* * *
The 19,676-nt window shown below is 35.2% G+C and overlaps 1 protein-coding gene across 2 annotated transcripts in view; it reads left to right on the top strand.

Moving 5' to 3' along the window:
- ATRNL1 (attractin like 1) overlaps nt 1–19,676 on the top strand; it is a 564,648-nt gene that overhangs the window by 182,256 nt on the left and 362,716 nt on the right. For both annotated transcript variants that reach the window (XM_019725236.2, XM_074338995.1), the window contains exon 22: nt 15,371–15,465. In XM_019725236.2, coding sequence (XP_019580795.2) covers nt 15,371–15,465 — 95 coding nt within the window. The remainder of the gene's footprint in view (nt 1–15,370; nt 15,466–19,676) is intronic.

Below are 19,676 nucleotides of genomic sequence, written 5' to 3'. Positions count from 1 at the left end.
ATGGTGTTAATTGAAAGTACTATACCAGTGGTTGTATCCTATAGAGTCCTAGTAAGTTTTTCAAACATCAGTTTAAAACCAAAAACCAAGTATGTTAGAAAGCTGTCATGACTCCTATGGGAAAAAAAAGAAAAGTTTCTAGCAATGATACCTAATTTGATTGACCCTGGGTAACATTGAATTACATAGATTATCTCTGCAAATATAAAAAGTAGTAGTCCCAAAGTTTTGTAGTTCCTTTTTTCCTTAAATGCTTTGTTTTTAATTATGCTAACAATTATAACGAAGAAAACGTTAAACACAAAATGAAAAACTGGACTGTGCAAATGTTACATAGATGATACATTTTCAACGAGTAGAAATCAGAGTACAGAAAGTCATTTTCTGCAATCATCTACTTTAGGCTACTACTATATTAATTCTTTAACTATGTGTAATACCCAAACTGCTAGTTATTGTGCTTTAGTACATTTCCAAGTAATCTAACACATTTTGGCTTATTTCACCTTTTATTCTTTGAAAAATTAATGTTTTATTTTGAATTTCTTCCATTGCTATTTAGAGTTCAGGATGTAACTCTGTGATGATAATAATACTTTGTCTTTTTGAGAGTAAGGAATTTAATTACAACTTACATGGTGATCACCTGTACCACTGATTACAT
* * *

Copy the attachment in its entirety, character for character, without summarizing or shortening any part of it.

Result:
The 19,676-nt window shown below is 35.2% G+C and overlaps 1 protein-coding gene across 2 annotated transcripts in view; it reads left to right on the top strand.

Moving 5' to 3' along the window:
- ATRNL1 (attractin like 1) overlaps nt 1–19,676 on the top strand; it is a 564,648-nt gene that overhangs the window by 182,256 nt on the left and 362,716 nt on the right. For both annotated transcript variants that reach the window (XM_019725236.2, XM_074338995.1), the window contains exon 22: nt 15,371–15,465. In XM_019725236.2, coding sequence (XP_019580795.2) covers nt 15,371–15,465 — 95 coding nt within the window. The remainder of the gene's footprint in view (nt 1–15,370; nt 15,466–19,676) is intronic.

Below are 19,676 nucleotides of genomic sequence, written 5' to 3'. Positions count from 1 at the left end.
ATGGTGTTAATTGAAAGTACTATACCAGTGGTTGTATCCTATAGAGTCCTAGTAAGTTTTTCAAACATCAGTTTAAAACCAAAAACCAAGTATGTTAGAAAGCTGTCATGACTCCTATGGGAAAAAAAAGAAAAGTTTCTAGCAATGATACCTAATTTGATTGACCCTGGGTAACATTGAATTACATAGATTATCTCTGCAAATATAAAAAGTAGTAGTCCCAAAGTTTTGTAGTTCCTTTTTTCCTTAAATGCTTTGTTTTTAATTATGCTAACAATTATAACGAAGAAAACGTTAAACACAAAATGAAAAACTGGACTGTGCAAATGTTACATAGATGATACATTTTCAACGAGTAGAAATCAGAGTACAGAAAGTCATTTTCTGCAATCATCTACTTTAGGCTACTACTATATTAATTCTTTAACTATGTGTAATACCCAAACTGCTAGTTATTGTGCTTTAGTACATTTCCAAGTAATCTAACACATTTTGGCTTATTTCACCTTTTATTCTTTGAAAAATTAATGTTTTATTTTGAATTTCTTCCATTGCTATTTAGAGTTCAGGATGTAACTCTGTGATGATAATAATACTTTGTCTTTTTGAGAGTAAGGAATTTAATTACAACTTACATGGTGATCACCTGTACCACTGATTACAT